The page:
In a move which apparently came as a complete surprise, Portland mayor Sam Adams has proposed levying/hiking various fees on TriMet, related to things like benches and shelters. The amount of the proposed fee hike is 8000%, or about $2M; intended to cover the cost of the YouthPass program, which was cut by TriMet in the latest round of budget cuts, after the Oregon Legislature last year stopped funding for the program. State funding ended in 2011, and TriMet has been subsidizing the program for the past half-year.
TriMet reports that it was caught off guard by the measure, and is studying its options.
Thoughts after the jump:
I’ll be blunt. This is an outrageous maneuver by the City of Portland, for many reasons. The YouthPass program is highly defensible, and ought to be funded somehow; but this is NOT the way to do it–a power-play like this has the potential to be incredibly damaging to regional co-operation in the future. Whether or not the city of Portland will follow through with this, or this is just a negotiating ploy, remains to be seen. It’s interesting to note that the item was put on the “consent agenda” for Wednesday’s city council meeting (the consent agenda is for routine and uncontroversial matters to be passed in one motion, without having to waste time to consider and vote on each one individually). This means that either it has unanimous support of the City Council–which would surprise me, especially for an acrimonious proposal such as this one–or Adams is bluffing.
- The immediate reason: The City is taking on the wrong target. If the mayor really wants to play hardball on this issue, he ought to go after the source of the problem: the state Legislature, which ended its support for the program in 2011, but which continues to subsidize suburban yellow bus service. Mayor Adams (and Portland Public Schools) could easily make a credible threat to Salem: Restore YouthPass funding, or PPS will replace it with yellow bus service, which the state is required to support under Oregon law. YouthPass is cheaper to operate than equivalent levels of yellow bus service, so restoring YouthPass funding would cost taxpayers less than having to support yellow busses in Portland. Of course the Legislature could try and exempt Portland from the yellow bus subsidy–screwing over PPS seems to be a popular past-time in Salem–but the optics would look far worse (including to those who don’t care much about public transit) than the current state of affairs.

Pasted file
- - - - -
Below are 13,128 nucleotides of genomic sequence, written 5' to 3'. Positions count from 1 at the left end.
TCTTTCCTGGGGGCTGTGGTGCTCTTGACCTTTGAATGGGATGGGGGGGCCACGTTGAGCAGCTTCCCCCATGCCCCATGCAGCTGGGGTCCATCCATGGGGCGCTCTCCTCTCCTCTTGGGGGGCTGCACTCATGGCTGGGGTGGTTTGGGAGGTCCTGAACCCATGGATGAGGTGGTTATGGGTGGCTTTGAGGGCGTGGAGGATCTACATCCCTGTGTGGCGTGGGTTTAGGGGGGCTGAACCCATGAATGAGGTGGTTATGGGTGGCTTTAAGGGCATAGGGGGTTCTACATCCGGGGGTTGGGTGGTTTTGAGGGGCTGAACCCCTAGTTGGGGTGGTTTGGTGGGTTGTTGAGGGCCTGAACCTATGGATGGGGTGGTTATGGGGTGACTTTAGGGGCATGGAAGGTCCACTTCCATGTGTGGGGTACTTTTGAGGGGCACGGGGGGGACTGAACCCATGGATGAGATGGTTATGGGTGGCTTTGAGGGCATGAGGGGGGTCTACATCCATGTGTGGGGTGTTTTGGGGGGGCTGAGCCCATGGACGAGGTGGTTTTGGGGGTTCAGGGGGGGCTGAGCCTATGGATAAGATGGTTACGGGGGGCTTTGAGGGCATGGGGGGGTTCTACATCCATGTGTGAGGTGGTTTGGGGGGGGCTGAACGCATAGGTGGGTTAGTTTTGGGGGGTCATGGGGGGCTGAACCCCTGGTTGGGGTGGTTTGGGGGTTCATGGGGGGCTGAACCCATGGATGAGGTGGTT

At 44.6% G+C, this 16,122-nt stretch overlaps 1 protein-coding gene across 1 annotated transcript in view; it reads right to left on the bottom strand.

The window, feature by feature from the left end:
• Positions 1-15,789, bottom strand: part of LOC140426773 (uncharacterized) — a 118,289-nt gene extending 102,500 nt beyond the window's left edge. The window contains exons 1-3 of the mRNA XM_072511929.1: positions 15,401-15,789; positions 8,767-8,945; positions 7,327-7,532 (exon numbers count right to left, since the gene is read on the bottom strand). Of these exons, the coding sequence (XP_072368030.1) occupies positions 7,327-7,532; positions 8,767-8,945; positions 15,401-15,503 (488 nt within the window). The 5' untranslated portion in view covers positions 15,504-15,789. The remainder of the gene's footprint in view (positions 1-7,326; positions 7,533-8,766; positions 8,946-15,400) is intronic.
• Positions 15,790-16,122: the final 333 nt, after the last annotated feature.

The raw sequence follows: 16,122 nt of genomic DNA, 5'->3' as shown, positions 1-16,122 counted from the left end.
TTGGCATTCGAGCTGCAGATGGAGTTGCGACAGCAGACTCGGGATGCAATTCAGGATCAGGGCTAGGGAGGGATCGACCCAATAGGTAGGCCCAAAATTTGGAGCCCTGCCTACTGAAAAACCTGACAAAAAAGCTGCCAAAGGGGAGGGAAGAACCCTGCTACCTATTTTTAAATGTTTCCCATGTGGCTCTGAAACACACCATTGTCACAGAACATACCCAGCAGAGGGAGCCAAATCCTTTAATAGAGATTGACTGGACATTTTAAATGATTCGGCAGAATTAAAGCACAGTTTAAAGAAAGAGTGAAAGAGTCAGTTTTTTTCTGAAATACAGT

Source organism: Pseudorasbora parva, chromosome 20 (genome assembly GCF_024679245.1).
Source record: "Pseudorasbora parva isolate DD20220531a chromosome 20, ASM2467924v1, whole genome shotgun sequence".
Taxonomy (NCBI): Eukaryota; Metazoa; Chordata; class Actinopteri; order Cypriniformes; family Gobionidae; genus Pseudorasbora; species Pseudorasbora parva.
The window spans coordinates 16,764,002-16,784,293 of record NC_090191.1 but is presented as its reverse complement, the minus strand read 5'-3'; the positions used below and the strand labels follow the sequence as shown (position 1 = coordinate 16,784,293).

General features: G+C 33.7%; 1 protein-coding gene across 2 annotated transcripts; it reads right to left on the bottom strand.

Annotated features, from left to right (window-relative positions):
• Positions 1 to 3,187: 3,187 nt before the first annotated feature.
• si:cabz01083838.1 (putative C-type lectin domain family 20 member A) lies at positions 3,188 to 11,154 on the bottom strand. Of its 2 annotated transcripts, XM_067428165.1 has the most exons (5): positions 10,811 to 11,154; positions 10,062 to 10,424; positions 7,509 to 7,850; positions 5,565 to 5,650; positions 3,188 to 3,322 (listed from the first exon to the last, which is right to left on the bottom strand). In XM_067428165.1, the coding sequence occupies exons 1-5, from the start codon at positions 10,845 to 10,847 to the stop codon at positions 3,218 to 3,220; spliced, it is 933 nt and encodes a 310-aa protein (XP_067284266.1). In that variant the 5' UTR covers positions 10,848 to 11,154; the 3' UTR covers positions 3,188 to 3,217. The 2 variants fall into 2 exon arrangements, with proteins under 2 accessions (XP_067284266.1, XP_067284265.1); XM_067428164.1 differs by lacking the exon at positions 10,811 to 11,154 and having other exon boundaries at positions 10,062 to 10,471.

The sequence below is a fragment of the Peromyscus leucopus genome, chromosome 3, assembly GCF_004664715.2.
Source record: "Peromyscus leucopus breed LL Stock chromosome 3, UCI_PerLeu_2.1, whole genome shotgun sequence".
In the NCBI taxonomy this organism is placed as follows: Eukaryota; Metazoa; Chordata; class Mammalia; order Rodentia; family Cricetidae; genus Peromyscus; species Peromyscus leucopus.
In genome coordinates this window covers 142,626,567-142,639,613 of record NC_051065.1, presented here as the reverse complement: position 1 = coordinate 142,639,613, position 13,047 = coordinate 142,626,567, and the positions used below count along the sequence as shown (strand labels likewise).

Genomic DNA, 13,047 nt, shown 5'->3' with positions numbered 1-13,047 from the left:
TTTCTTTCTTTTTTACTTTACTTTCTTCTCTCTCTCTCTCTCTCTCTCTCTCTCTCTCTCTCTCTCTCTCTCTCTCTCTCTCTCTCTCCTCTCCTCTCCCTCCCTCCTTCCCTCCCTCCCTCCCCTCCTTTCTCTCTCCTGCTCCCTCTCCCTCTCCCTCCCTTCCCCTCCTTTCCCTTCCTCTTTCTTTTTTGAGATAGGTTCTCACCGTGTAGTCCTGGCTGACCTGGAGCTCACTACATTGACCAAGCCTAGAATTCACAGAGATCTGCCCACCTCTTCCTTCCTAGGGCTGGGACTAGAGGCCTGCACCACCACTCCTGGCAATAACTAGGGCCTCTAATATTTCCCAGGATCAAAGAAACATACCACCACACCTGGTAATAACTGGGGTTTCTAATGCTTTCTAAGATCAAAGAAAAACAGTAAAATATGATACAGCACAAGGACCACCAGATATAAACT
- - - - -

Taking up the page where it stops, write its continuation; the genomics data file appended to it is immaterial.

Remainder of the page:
- Where does Portland think TriMet will get the $2M? Unlike some transit advocates outside of government, who seem to think that TriMet is hiding the ball with its budget crisis (and cutting service in preference to cutting various alleged items of pork-barrel spending), the City of Portland likely has far better visibility into TriMet’s finances. Either it know where the bodies are buried (to paraphrase Norma Paulus), in which case it ought to be forthcoming about this, or it knows that there aren’t any (and perhaps doesn’t care). In addition, it’s entirely fair to point out that a good portion of TriMet’s operational commitments are on capital projects that Portland has either championed, or operates outright (such as the Streetcar).
- If Portland gets away with this move–and especially if this results in service cuts outside of Portland–who’s next? If TriMet further cuts suburban service, will suburban communities then respond with retaliatory fees of their own, or threaten to withdraw altogether? Could this lead to an end to regional transit service, as each city looks to operate their own agencies (or not), lest a dime of “their” tax moneys subsidize so much as a revenue-minute of service outside of their borders–with crosstown trips requiring paid transfers at every municipal boundary, with little co-operation on matters like schedules?
- The last time TriMet was subject to a power play of this sort, depending on what rumors you believe, the result was WES. (Washington County, with its strong industrial base and relatively low number of service hours, likely subsidizes the agency with payroll tax revenues collected within).
Even OPAL, which has been sharply critical of TriMet over the years, has come to the agency’s defense on this issue, which Jonathan Ostar called “concerning”. Regardless, this sort of power play can’t be good news. Local governments around the country have been suffering under the combined weight of loss of federal support, decreased tax revenues due to the recession, increasing pension and healthcare expenditures, and increasing levels of anti-government activism. Many of these wounds are self-inflicted, but have been building up for a long time. If the response of governments to the funding crises is going to be to try and screw each other over, nobody is going to win (except perhaps the Brothers Koch and their ilk), and everybody is going to lose–in particular, those who depend on the government for their education, transportation, or other vital services.
Hat tip to Al M, who got there first in the open thread.